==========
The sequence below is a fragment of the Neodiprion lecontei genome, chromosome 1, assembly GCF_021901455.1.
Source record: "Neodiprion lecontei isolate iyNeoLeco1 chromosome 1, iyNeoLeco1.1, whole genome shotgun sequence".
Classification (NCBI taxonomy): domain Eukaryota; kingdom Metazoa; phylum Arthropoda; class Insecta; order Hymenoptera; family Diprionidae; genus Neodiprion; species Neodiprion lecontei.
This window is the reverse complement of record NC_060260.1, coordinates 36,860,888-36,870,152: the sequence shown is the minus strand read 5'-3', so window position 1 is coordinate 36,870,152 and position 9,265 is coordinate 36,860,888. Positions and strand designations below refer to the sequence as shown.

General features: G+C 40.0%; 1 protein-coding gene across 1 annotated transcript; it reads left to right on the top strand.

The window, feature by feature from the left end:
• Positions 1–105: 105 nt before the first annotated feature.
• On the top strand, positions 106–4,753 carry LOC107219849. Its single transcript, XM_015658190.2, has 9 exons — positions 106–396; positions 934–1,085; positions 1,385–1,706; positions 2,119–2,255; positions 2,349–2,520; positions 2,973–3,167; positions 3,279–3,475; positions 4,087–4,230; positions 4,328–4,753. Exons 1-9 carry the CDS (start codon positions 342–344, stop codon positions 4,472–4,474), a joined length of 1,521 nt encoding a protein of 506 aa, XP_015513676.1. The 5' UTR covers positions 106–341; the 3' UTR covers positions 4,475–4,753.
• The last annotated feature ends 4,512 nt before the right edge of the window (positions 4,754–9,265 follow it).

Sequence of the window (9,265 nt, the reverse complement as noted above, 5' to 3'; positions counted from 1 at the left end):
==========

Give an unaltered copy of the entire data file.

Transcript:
The sequence below is a fragment of the Neodiprion lecontei genome, chromosome 1, assembly GCF_021901455.1.
Source record: "Neodiprion lecontei isolate iyNeoLeco1 chromosome 1, iyNeoLeco1.1, whole genome shotgun sequence".
Classification (NCBI taxonomy): domain Eukaryota; kingdom Metazoa; phylum Arthropoda; class Insecta; order Hymenoptera; family Diprionidae; genus Neodiprion; species Neodiprion lecontei.
This window is the reverse complement of record NC_060260.1, coordinates 36,860,888-36,870,152: the sequence shown is the minus strand read 5'-3', so window position 1 is coordinate 36,870,152 and position 9,265 is coordinate 36,860,888. Positions and strand designations below refer to the sequence as shown.

General features: G+C 40.0%; 1 protein-coding gene across 1 annotated transcript; it reads left to right on the top strand.

The window, feature by feature from the left end:
• Positions 1–105: 105 nt before the first annotated feature.
• On the top strand, positions 106–4,753 carry LOC107219849. Its single transcript, XM_015658190.2, has 9 exons — positions 106–396; positions 934–1,085; positions 1,385–1,706; positions 2,119–2,255; positions 2,349–2,520; positions 2,973–3,167; positions 3,279–3,475; positions 4,087–4,230; positions 4,328–4,753. Exons 1-9 carry the CDS (start codon positions 342–344, stop codon positions 4,472–4,474), a joined length of 1,521 nt encoding a protein of 506 aa, XP_015513676.1. The 5' UTR covers positions 106–341; the 3' UTR covers positions 4,475–4,753.
• The last annotated feature ends 4,512 nt before the right edge of the window (positions 4,754–9,265 follow it).

Sequence of the window (9,265 nt, the reverse complement as noted above, 5' to 3'; positions counted from 1 at the left end):